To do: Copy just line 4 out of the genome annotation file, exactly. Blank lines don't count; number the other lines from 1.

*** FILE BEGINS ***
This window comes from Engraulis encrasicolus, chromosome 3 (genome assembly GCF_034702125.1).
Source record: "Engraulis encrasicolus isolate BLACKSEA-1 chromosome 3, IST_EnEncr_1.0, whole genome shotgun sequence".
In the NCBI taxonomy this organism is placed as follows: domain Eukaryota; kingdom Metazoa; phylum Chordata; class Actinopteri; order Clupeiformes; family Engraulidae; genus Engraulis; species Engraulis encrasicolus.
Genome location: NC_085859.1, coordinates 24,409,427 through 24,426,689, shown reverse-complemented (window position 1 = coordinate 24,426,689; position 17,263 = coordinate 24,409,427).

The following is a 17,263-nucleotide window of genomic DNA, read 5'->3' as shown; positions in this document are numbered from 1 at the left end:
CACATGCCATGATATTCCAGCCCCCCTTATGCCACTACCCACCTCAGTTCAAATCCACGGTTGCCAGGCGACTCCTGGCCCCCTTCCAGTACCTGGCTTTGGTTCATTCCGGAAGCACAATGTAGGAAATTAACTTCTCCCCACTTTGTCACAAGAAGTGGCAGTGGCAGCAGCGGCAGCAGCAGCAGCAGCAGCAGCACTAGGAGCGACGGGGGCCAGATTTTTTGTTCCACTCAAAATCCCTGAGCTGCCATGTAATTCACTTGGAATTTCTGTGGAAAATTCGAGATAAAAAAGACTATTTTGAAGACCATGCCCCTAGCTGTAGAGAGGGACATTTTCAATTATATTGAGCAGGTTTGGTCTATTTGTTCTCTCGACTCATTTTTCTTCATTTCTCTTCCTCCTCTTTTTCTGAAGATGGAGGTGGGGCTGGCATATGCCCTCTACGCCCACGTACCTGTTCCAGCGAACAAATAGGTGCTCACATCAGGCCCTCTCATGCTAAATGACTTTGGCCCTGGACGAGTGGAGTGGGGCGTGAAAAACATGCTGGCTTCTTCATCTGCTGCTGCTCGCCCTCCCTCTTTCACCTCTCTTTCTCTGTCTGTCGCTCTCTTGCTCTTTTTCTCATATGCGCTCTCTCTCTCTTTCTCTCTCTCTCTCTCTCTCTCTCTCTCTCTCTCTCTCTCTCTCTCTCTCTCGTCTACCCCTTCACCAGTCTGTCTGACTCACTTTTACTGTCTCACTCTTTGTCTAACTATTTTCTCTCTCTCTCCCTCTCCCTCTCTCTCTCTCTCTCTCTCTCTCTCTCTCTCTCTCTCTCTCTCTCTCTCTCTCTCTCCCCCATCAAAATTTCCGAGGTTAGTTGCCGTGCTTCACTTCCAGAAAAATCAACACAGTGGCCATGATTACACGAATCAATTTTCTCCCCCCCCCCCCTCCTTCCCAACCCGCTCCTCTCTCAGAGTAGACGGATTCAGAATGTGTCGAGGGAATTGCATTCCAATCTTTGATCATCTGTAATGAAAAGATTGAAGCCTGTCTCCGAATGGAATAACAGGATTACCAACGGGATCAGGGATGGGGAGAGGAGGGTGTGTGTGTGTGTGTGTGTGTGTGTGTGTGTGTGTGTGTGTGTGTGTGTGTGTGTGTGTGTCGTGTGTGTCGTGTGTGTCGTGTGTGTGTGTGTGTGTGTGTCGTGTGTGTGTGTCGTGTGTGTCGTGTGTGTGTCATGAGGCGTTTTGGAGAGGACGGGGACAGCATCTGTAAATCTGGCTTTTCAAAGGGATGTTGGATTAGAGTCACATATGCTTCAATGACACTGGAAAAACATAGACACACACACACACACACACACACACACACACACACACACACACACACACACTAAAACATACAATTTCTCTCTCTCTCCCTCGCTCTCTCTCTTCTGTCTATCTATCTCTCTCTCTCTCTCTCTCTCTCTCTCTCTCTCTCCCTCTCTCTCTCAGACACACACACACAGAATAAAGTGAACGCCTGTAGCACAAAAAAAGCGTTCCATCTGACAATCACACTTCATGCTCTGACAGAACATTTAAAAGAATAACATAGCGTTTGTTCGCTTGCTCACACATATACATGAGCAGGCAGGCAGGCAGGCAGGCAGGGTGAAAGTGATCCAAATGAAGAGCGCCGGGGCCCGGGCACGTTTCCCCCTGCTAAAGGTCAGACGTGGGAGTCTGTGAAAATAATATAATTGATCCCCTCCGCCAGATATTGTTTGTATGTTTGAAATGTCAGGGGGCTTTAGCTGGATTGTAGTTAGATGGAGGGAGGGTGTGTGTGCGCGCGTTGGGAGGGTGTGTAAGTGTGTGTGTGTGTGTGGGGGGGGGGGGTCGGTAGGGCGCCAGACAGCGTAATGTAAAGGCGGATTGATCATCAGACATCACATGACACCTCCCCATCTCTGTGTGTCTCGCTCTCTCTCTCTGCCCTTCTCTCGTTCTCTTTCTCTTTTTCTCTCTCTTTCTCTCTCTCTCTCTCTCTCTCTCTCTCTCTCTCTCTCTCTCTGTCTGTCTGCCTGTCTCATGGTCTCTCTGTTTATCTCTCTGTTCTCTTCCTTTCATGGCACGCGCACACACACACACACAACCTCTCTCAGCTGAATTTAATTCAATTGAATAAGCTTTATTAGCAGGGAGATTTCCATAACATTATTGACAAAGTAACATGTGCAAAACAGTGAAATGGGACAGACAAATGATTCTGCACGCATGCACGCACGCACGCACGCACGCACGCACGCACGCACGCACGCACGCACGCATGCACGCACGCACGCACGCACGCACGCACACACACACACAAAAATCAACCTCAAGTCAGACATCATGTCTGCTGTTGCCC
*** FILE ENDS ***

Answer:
Genome location: NC_085859.1, coordinates 24,409,427 through 24,426,689, shown reverse-complemented (window position 1 = coordinate 24,426,689; position 17,263 = coordinate 24,409,427).